- Intro to led lighting for aquarium
- Diy led light: what you need to know
- Will you use any programming or need a controller?
- What will keep the lights in the right place in your aquarium?
- How to make DIY led light for your aquarium?
- Diy led light: the benefits
- Diy led light: the drawbacks
Intro to led lighting for aquarium
If you’re looking to add some flair to your fish’s home, consider LED lighting. It’s not only more energy-efficient than other options, but can also be customized to create a range of different looks. Plus, it’s a fun project to take on yourself! Not only will your fish look better when you are checking them out, but it can actually help them grow better, and help your plants as well.
We’ve put together a guide to DIY LED lighting for your aquarium and things to keep in mind when making your own system up.
Diy led light: what you need to know
If you’re looking to add some extra flair to your aquarium, you may be considering DIY LED lighting. Here’s what you need to know to get started.
Why are you adding lights to your aquarium?
The first thing that you will want to take into consideration is why you are building the lights. Are you wanting to make your fish pop more, are you wanting to add night lighting to mimic their natural environment, or are you trying to grow some plants? Obviously each of these reasons have very different light setups that will need different designs.
What type of light source will you use?
You’ll next need to decide what type of lighting you want. There are two main types of LEDs: strip lights and panel lights. Strip lights are the most popular option for aquariums because they’re easy to install and offer a lot of flexibility in terms of placement. Panel lights are a bit more expensive but offer a more even distribution of light. So if you are trying to do a DIY for your LED setup, we suggest that you evaluate what you feel comfortable working with, and then what will have the best output for your goals.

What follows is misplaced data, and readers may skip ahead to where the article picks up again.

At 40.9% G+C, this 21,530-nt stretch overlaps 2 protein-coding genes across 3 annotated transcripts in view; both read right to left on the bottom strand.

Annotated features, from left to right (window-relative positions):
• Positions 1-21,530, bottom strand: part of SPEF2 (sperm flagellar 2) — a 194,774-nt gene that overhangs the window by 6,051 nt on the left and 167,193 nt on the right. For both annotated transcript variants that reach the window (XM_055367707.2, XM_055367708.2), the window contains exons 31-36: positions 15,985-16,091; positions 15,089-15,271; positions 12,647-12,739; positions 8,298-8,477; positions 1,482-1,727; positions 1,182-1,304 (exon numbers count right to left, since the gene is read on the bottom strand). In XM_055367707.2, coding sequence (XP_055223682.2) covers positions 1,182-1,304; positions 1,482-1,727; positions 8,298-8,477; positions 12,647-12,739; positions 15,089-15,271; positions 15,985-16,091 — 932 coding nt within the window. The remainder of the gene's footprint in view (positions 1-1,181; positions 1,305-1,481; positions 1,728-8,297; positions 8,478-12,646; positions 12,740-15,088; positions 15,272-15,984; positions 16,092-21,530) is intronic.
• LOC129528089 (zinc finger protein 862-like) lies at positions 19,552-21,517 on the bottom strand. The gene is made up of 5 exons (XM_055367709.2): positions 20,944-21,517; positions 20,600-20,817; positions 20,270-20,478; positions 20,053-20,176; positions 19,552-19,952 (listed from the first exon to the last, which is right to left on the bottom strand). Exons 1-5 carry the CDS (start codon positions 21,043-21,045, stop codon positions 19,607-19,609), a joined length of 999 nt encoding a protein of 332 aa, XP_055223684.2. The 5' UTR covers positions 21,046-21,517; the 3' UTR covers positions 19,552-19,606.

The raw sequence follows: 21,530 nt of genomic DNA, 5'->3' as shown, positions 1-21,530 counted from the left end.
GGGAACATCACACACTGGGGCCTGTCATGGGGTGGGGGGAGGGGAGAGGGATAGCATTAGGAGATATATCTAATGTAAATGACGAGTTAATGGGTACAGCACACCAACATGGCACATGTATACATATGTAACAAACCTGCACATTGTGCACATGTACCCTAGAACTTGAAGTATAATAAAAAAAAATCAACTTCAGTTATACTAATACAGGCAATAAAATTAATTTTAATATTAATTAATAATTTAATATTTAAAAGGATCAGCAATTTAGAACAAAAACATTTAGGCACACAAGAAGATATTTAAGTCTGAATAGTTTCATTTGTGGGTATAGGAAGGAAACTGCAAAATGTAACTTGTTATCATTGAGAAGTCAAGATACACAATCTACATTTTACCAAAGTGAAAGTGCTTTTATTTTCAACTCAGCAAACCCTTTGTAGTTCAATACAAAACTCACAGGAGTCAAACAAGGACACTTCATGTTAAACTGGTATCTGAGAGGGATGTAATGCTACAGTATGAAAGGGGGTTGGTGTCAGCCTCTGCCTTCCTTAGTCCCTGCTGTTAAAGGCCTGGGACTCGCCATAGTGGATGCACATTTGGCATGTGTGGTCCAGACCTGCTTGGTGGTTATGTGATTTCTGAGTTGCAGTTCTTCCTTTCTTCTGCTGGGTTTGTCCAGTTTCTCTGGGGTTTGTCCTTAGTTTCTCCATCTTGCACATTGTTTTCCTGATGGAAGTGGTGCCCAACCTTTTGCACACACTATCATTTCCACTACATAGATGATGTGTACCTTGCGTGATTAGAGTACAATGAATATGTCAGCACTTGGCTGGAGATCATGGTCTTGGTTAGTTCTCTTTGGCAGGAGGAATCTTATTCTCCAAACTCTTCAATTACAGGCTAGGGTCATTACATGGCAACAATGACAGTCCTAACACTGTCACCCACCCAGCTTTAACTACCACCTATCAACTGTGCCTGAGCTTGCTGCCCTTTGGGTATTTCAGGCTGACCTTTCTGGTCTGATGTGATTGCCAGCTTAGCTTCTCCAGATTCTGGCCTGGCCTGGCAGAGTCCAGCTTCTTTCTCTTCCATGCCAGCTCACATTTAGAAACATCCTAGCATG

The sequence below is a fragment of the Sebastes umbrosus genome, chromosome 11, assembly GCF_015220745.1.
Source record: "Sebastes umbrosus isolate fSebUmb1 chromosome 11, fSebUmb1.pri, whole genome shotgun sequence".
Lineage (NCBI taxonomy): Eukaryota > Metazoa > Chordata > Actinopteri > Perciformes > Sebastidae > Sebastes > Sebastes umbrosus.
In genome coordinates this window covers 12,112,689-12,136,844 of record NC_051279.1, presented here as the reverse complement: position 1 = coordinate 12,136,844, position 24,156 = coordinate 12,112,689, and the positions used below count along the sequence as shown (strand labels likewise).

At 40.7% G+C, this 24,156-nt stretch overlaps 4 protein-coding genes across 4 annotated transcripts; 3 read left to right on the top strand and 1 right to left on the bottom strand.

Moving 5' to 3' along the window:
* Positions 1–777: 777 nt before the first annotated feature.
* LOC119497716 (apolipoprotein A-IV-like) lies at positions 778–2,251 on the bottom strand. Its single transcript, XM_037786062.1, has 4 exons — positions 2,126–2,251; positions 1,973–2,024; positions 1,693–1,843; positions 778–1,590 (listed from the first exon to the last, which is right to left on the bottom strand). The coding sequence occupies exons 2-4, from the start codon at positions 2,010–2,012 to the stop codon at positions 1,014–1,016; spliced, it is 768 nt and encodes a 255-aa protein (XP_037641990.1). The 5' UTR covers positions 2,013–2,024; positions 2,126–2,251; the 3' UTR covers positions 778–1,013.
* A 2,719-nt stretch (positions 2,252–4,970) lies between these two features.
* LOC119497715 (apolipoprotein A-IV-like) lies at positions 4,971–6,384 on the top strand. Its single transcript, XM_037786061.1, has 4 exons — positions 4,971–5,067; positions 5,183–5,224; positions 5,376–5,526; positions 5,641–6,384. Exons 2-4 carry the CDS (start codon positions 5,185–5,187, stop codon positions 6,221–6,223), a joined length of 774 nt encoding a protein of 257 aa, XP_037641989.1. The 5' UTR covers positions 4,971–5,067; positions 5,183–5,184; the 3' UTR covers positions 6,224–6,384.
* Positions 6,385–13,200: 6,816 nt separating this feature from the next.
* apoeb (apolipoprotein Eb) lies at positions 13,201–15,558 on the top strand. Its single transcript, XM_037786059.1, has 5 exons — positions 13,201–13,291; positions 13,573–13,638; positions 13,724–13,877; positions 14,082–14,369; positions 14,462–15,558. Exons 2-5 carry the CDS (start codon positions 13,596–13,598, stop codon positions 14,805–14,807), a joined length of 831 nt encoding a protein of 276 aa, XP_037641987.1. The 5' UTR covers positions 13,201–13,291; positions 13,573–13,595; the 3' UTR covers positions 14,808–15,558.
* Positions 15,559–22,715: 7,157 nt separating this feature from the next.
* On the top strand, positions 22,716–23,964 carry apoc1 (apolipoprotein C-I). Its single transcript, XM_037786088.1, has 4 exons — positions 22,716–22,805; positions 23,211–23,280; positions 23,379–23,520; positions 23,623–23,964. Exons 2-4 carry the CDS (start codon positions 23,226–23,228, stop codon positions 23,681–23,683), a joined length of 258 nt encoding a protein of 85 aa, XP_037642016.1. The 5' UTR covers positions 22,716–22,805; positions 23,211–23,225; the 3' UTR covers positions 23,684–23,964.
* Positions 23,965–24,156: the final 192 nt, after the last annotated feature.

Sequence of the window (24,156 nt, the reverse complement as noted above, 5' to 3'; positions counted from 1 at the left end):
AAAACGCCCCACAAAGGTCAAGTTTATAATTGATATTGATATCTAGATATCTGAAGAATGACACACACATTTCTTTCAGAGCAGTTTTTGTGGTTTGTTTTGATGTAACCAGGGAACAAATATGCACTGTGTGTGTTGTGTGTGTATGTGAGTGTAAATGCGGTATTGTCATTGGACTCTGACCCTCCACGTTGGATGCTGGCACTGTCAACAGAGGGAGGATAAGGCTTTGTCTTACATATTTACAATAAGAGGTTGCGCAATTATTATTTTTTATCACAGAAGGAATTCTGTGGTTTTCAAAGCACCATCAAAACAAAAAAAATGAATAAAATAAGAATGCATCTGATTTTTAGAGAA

What type of aquarium and fish do you have?
There are a couple of different types of fish tank setups, but the three main categories that it usually comes down to are freshwater, saltwater, and planted tanks. Again , depending on what you have will determine the types of lights that you will be choosing and the setup. If you want to tan your Arowana then your light choice is going to be a lot different than someone who has a fully planted guppy tank like this one:
What are you physical limitations when it comes to aquarium lighting?
Depending on your space and setup you might have some hard limits as to the types of lights or setups that you will want to be using. If you only have an inch above your tank you probably won’t be looking at using pendants for the light source. If you have a micro tank a panel might be the best approach for lighting.
Will you use any programming or need a controller?
If you are good with tech, you might want to add additional features, or program routines in. This is similar to what you can do with the original Amblone setup. Or using an Adruino base for your diy LED setup. So this is something to keep in mind, because you can easily just wire in an on or off switch without issue, but you might want to be fancy and add some features to it as well.
What will keep the lights in the right place in your aquarium?
The final thing is the fixture that will hold your lights in place. Some people use PVC as the led lights put off so little heat that there is no worry about melting them. Some people will actually just use a piece of plastic board and attach a line of LED lights to them then put it under the aquarium cover.
Some other people go all out and make their own metal stands for their lights. Really the only thing that will stop you from doing whatever you want are your own skills. So think about how you want the setup to sit, how you might want to change it in the future, and how you can make it happen.
How to make DIY led light for your aquarium?
To start, you’ll need to answer the questions above so you can figure out what light source and power source you will be using. Then you’ll need to purchase some led lights and an led light strip. You can find these at most hardware or home improvement stores.
Once you have your materials, it’s time to start customizing your lights. When looking for the light source you will want to know what temperature they run at so you know what to expect as far as color output. You will want to understand what Kelvins mean when it comes to lights, because as you will quickly find out there are lots of shades of white when it comes to white led lights.